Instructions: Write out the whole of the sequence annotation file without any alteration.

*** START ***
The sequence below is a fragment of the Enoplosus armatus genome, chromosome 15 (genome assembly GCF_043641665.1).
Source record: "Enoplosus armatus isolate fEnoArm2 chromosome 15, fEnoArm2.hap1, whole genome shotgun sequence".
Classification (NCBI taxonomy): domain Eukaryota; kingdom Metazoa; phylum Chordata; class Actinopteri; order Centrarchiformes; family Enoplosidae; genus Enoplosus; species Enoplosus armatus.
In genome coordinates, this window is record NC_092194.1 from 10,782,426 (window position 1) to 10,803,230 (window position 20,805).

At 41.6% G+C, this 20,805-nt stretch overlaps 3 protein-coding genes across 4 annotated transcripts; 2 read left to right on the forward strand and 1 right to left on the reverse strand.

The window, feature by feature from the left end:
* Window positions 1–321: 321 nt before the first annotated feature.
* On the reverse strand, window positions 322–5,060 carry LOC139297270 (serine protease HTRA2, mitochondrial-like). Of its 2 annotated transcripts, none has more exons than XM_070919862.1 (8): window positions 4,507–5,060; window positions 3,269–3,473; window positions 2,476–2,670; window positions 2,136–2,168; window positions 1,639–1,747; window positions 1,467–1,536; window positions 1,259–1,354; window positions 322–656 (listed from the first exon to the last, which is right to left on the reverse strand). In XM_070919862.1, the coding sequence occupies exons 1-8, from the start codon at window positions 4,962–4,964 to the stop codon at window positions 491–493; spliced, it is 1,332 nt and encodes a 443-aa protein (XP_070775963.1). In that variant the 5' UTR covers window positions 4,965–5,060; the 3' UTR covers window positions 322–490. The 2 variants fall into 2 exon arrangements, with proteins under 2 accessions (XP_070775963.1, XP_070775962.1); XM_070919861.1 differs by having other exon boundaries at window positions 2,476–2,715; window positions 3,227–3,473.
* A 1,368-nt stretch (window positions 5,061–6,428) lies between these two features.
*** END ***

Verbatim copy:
The sequence below is a fragment of the Enoplosus armatus genome, chromosome 15 (genome assembly GCF_043641665.1).
Source record: "Enoplosus armatus isolate fEnoArm2 chromosome 15, fEnoArm2.hap1, whole genome shotgun sequence".
Classification (NCBI taxonomy): domain Eukaryota; kingdom Metazoa; phylum Chordata; class Actinopteri; order Centrarchiformes; family Enoplosidae; genus Enoplosus; species Enoplosus armatus.
In genome coordinates, this window is record NC_092194.1 from 10,782,426 (window position 1) to 10,803,230 (window position 20,805).

At 41.6% G+C, this 20,805-nt stretch overlaps 3 protein-coding genes across 4 annotated transcripts; 2 read left to right on the forward strand and 1 right to left on the reverse strand.

The window, feature by feature from the left end:
* Window positions 1–321: 321 nt before the first annotated feature.
* On the reverse strand, window positions 322–5,060 carry LOC139297270 (serine protease HTRA2, mitochondrial-like). Of its 2 annotated transcripts, none has more exons than XM_070919862.1 (8): window positions 4,507–5,060; window positions 3,269–3,473; window positions 2,476–2,670; window positions 2,136–2,168; window positions 1,639–1,747; window positions 1,467–1,536; window positions 1,259–1,354; window positions 322–656 (listed from the first exon to the last, which is right to left on the reverse strand). In XM_070919862.1, the coding sequence occupies exons 1-8, from the start codon at window positions 4,962–4,964 to the stop codon at window positions 491–493; spliced, it is 1,332 nt and encodes a 443-aa protein (XP_070775963.1). In that variant the 5' UTR covers window positions 4,965–5,060; the 3' UTR covers window positions 322–490. The 2 variants fall into 2 exon arrangements, with proteins under 2 accessions (XP_070775963.1, XP_070775962.1); XM_070919861.1 differs by having other exon boundaries at window positions 2,476–2,715; window positions 3,227–3,473.
* A 1,368-nt stretch (window positions 5,061–6,428) lies between these two features.